Wednesday, December 11, 2019

Best (and Worst) of 2019


2019 was a slower year than usual in the second half because of a horrible ankle injury that left me housebound for much of the time. There are so many tickets I had to give up because the body simply would not cooperate. Nevertheless, I did see some very great performances here are some of the best and (worst) of some of the things I saw in 2019:

Sunday, December 8, 2019

Queen of Spades Revival is Aces

Lise Davidsen and Yusif Eyvasov, photo @ Ken Howard

One dilemma Met operagoers love to fret about is how new productions inevitably sell well, but revivals quickly become tired and poorly attended. This season new productions of Porgy and Bess and Akhnaten were sold out but revivals of Manon and Orfeo ed Euridice played to half-empty houses.

The answer seems to be: inspired casting. This afternoon's performance of Tchaikovsky's Queen of Spades was pretty sold out despite the production being nearly 25 years old. The cast ranged from good to great. The production by Elijah Mohinsky is nothing fancy but tells the story well and effectively creates a doom-and-gloom mood. There was nothing tired about this revival.

Monday, November 25, 2019

Jessye Remembered (An Excuse to Play Lots of Jessye Videos)

Jessye Norman Memorial
Sunday, November 24th was a sleepy, rainy afternoon. But the Met auditorium was packed to the brim for a sold-out memorial dedicated to the late, great soprano Jessye Norman. The memorial mixed personal reminisces with musical performances. It struck the right notes between a somber reverence for Ms. Norman and a joyful celebration of her life.

Wednesday, November 20, 2019

An Evita That Will Sort of Make You Cry?

Solea Pfeiffer as Eva Peron, photo @Sara Krulwich
For the second time in a week I've seen an operatic work about a highly polarizing historical figure. Last Friday I saw Philip Glass's Akhnaten and tonight I saw New York City Center's production of Evita. I've never actually seen Evita live before.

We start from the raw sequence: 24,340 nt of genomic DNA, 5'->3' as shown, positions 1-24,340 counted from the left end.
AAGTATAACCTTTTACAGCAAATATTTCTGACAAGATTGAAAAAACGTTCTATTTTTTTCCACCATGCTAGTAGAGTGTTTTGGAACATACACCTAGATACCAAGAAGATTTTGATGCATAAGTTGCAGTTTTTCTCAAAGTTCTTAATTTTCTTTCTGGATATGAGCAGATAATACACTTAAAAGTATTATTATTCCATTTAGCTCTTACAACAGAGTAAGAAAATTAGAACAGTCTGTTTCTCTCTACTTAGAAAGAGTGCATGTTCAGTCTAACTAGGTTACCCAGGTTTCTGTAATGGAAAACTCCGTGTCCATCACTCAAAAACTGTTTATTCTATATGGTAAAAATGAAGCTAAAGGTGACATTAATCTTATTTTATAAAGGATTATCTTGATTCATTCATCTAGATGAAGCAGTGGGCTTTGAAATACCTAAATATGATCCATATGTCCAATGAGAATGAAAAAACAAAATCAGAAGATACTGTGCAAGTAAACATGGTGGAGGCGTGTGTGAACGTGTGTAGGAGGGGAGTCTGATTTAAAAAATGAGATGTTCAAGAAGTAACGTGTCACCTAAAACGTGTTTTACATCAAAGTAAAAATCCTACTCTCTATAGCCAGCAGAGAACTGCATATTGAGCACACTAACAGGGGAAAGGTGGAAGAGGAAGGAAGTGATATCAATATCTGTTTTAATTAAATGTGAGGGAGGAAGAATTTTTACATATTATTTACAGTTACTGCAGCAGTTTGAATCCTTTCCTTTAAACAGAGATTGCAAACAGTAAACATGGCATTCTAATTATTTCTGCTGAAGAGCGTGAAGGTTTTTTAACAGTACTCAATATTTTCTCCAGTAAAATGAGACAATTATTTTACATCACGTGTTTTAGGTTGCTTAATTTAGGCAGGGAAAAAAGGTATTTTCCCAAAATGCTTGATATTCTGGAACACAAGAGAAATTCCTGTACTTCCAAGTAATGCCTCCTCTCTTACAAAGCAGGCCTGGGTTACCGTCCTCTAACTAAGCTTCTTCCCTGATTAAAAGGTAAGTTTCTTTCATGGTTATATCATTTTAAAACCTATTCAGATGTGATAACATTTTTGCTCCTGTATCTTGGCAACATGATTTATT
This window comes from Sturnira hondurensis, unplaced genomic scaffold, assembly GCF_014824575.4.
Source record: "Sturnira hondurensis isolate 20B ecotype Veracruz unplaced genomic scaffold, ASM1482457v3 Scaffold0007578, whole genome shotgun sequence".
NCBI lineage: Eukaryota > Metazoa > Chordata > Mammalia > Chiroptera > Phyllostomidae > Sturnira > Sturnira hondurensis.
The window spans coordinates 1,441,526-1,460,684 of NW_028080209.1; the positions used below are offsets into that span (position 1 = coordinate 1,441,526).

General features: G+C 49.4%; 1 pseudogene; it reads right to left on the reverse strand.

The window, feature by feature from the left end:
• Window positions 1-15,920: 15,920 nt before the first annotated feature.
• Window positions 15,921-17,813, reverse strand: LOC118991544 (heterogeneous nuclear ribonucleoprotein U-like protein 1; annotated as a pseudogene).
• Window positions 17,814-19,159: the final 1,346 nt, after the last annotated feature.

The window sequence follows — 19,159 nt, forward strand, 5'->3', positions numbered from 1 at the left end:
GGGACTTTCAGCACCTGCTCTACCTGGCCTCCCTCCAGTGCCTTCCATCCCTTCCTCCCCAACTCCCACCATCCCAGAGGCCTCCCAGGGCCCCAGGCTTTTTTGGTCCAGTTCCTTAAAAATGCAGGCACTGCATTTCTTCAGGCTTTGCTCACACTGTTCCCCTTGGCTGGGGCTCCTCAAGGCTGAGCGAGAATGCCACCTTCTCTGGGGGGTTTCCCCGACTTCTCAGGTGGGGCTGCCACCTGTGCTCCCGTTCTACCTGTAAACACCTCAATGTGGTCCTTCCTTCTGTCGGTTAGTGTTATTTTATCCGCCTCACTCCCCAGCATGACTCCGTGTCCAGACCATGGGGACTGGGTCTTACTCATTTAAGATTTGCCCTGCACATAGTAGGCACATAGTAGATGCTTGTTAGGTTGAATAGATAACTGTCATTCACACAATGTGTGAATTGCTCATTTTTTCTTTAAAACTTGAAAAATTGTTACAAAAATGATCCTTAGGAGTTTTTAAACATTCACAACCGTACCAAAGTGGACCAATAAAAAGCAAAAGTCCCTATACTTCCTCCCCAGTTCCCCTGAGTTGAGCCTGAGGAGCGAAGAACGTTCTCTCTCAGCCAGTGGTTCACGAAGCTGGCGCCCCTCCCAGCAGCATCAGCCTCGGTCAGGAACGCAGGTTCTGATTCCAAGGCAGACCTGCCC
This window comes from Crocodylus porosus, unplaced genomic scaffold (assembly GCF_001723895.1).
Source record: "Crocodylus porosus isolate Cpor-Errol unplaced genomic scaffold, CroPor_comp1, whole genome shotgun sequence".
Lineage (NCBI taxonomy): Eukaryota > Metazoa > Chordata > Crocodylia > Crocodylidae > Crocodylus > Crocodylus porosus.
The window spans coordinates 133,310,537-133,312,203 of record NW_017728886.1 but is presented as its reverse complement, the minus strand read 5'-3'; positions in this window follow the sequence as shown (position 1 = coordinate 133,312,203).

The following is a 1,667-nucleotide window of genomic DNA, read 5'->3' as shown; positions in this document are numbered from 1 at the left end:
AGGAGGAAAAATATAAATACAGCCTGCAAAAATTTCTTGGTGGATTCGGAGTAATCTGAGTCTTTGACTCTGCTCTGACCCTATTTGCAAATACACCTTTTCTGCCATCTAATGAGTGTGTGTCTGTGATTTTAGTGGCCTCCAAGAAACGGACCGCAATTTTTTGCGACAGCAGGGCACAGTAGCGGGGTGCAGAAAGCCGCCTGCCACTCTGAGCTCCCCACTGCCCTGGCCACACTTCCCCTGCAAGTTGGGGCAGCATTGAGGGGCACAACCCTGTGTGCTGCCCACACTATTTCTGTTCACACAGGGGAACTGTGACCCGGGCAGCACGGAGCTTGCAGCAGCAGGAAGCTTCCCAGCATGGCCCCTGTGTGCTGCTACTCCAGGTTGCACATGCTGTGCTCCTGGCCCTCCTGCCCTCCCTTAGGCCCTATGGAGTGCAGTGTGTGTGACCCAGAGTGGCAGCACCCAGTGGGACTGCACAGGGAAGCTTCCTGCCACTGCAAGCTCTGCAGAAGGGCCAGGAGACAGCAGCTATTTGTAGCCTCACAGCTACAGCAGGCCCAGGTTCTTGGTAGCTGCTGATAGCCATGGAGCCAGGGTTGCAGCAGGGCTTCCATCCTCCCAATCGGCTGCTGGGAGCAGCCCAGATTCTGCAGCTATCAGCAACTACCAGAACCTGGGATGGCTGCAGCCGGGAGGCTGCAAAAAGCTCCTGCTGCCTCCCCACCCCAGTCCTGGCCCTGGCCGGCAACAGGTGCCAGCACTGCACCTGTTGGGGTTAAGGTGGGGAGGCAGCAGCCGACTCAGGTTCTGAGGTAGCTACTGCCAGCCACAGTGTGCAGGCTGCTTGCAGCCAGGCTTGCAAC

I can't believe I'm using Andrew Lloyd Webber and Tim Rice as examples of skillful dramaturges but Evita was everything that Akhnaten wasn't. Tim Rice was not afraid to paint his own picture of Eva Perón which mixed fact with fiction. Webber's music portrays the different facets of Perón-- her naked ambition in "Goodnight and Thank You" and her shiny charisma in the anthem "Don't Cry for Me Argentina." So I know that Philip Glass is a much superior composer to ALW, but Evita was engaging in all the ways Akhnaten wasn't.

Saturday, November 16, 2019

Akhnaten - Sing Like an Egyptian

Anthony Roth Costanzo as Akhnaten, photo @ Karen Almond
The Met company premiere of Philip Glass's Akhnaten is generally considered to the one of the Events of the Season (the other was Porgy and Bess). Performances are sold out, the opening night got rave reviews, and so despite lingering pain from an ankle injury, I trudged to Lincoln Center.  I had very high expectations.

Akhnaten (1984) is the last opera of Philip Glass's "Portrait" trilogy. The others are Satyagraha (about Mahatma Gandhi) and Einstein on the Beach (about, well, Einstein). Akhnaten in the14th century B.C.E. upended the ancient Egyptian religious system for a monotheistic religion that focused on the sun-god "Aten." For the libretto of Akhnaten Glass drew upon primary sources from the Amarna period. He even insisted on presenting most of the opera in ancient Egyptian with no surtitles.